Bruce Montgomery is an Associate Professor in Fashion Leadership at the Winchester School of Art, University of Southampton UK. He is a Luxury Brand Creative Director with International experience having designed and presented collections for the British luxury brand DAKS on the catwalk at Milan Menswear Fashion Week. Prior to DAKS, Bruce has worked for Katherine Hamnett, Soprani, Moschino, and Onward Kashiyama. His work has been featured in the international fashion publications such as Drapers, GQ, Vogue, Dignio, Nile Magazines in Japan, Crash in France, and Textile Weilshaft in Germany. Bruce has been Chairman of the British Menswear Guild committee, and a board member of Skillfast-UK. Bruce held a Professorial role at Northumbria University and has been external examiner for Central St Martins College, and London College of Fashion. He acted as chairman of a mentoring panel for Graduate Fashion Week. An accomplished speaker at events in Florence, Guangzhou, Milan, Paris, Sri Lanka, Seoul, and Tokyo. His published work includes Springers book chapters: James, Montgomery (2017) Book title: The Detox Fashion-Cleaning Up Fashion Sector Vol 1. Chapter title: Making the Change- The Consumer Adoption of Sustainable Fashion. James, Montgomery (2016) Book title: Springer’s Textiles and Clothing Sustainability Vol 6 Chapter 1-The Role of the Retailer in Socially Responsible Fashion Purchasing. Chapter 2 – Connectivity, understanding and empathy. His work has featured in the International Journal of Fashion Design, Technology and Education (2016) and Craft Design magazine (2011). Bruce has curated Exhibitions: White Shirt Project Shipley Gallery Gateshead July (2015) Montgomery, Bruce (2012) ‘Added Value?’ A British Crafts Council touring exhibition. He has acted as a reviewer for Bloomsbury, Fairchild books and Emerald books on fashion and sustainability related topics. Research interests: Craft | Technology and Luxury | Menswear | Sustainability | Luxury studies | Fashion Supply Chain and Luxury Brand Management

Dr Clio Padovani is Principal Teaching Fellow, Winchester School of Art, University of Southampton. She is a Gobelin trained weaver, interested in exploring craft and design heritage as a driver for innovation to support modernisation in artisanal textile industry. The metaphor of weaving and other textile methodologies such as lace making and quilting are used to connect textiles and critical theory, visible in her film, weaving and academic writing. She was commissioned to produce a video piece for Quilts, 1700-2010 at the V&A Museum. She is co-author of Sustainability and the Social Fabric: Europe’s New Textile Industries (Bloomsbury Academic, 2017) and is working on a forthcoming entry for the Trade and Industry volume of the Bloomsbury Encyclopaedia of World Textiles (2024). For the last 4 years she has been Deputy Head of School (Education) at WSA, and is also supervising PGR projects about pedagogical models in TNE. Research interests: Textiles | Tapestry | Film| Continuity of Cultures of Textile Production | Heritage| Entrepreneurship| Technology| Skills| Memory| Craft| Trade| Culture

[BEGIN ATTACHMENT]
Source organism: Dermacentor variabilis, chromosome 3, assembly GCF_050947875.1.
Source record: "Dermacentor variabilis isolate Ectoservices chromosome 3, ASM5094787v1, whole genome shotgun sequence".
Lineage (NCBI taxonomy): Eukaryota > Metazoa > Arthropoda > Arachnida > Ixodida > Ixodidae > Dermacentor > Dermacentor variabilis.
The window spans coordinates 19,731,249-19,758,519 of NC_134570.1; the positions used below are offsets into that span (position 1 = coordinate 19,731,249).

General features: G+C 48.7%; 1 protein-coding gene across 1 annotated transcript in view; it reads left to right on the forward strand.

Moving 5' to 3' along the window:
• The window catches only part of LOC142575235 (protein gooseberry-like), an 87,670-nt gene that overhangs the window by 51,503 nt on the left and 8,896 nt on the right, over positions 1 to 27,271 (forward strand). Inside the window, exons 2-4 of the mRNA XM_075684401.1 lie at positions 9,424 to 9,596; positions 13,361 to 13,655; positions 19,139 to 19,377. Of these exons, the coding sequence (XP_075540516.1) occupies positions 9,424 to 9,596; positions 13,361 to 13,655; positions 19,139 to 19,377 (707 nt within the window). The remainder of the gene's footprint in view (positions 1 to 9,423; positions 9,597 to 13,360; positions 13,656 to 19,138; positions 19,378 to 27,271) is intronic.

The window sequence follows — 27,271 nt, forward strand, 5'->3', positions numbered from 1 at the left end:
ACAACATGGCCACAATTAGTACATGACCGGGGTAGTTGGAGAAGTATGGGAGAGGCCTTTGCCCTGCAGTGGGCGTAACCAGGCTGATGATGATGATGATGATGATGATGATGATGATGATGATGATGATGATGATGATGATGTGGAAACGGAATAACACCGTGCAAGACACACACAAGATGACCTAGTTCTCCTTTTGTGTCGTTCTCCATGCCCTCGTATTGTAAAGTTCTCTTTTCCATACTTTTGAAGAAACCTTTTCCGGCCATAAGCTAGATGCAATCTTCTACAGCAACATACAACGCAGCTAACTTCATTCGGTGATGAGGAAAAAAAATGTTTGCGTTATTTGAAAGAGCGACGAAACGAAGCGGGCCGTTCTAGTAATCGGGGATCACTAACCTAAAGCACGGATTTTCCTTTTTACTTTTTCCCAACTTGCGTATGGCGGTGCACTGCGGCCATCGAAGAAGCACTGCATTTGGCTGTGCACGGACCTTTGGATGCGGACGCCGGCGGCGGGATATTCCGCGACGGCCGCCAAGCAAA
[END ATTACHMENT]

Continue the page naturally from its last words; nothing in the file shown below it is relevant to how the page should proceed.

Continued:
Kwame Phillips is Senior Lecturer in Media Practices at the Winchester School of Art, University of Southampton, England, specialising in sensory media production, visual anthropology and audio culture. Phillips’ work focuses on resilience, race and social justice using multimodal and experimental methodologies. He is co-author (with Dr. Shana Redmond) of the chapter “‘The People Who Keep on Going’: A Radical Listening Party” in The Futures of Black Radicalism (Verso 2017). He is also co-creator (with Dr. Debra Vidali) of the multi-sensorial sound art work, “Kabusha Radio Remix: Your Questions Answered by Pioneering Zambian Talk Show Host David Yumba (1923-1990),” and the resultant co-authored article, “Ethnographic Installation and ‘the Archive’: Re/Dislocation, Reverberation, and Aspiration” in the “Bodies of Archives/Archival Bodies” special issue of Visual Anthropology Review. He is part of the Visual Scholarship Initiative. Phillips’ work uses multimodal and experimental methodologies, often grounded in remix and repurposing, to centre on multidisciplinary engagement and focus on resilience, race, and social justice. He is committed to teaching in underserved communities and has taught workshops in Thailand, The Maldives, Pakistan and Palestine. His recent interest is in ‘mixtape scholarship’, a curation and reprocessing of sensory media to convey sonic narratives in a manner not bounded by academic tradition or traditional form. This has led to the visual mixtapes The Imagined Things: On Solange, Repetition and Mantra and Lovers Rock Dub: An Experiment in Visual Reverberation. His upcoming publications include “Dub, Ecstasy and Collective Memory in Lovers Rock” in ReFocus: The Films of Steve McQueen (Edinburgh University Press) and “Creating an Ethnographic Exhibit” in The Creative Ethnographer’s Notebook (Routledge). Research interests: Sensory Media Production | Multimodal and Experimental Methodologies | Race and Aocial Justice | Artistic Research | Visual and Aural Culture | Film and Media Studies

Dr Emma Reay is a Senior Lecturer in Emerging Media. She teaches games design, games studies, and children’s media studies. She is interested in how playful, virtual worlds make us think differently about age and have the potential to foster intergenerational solidarity. Her recent work addresses digital toys, adult make believe, empathy as a ludic skill, and heroism in videogames.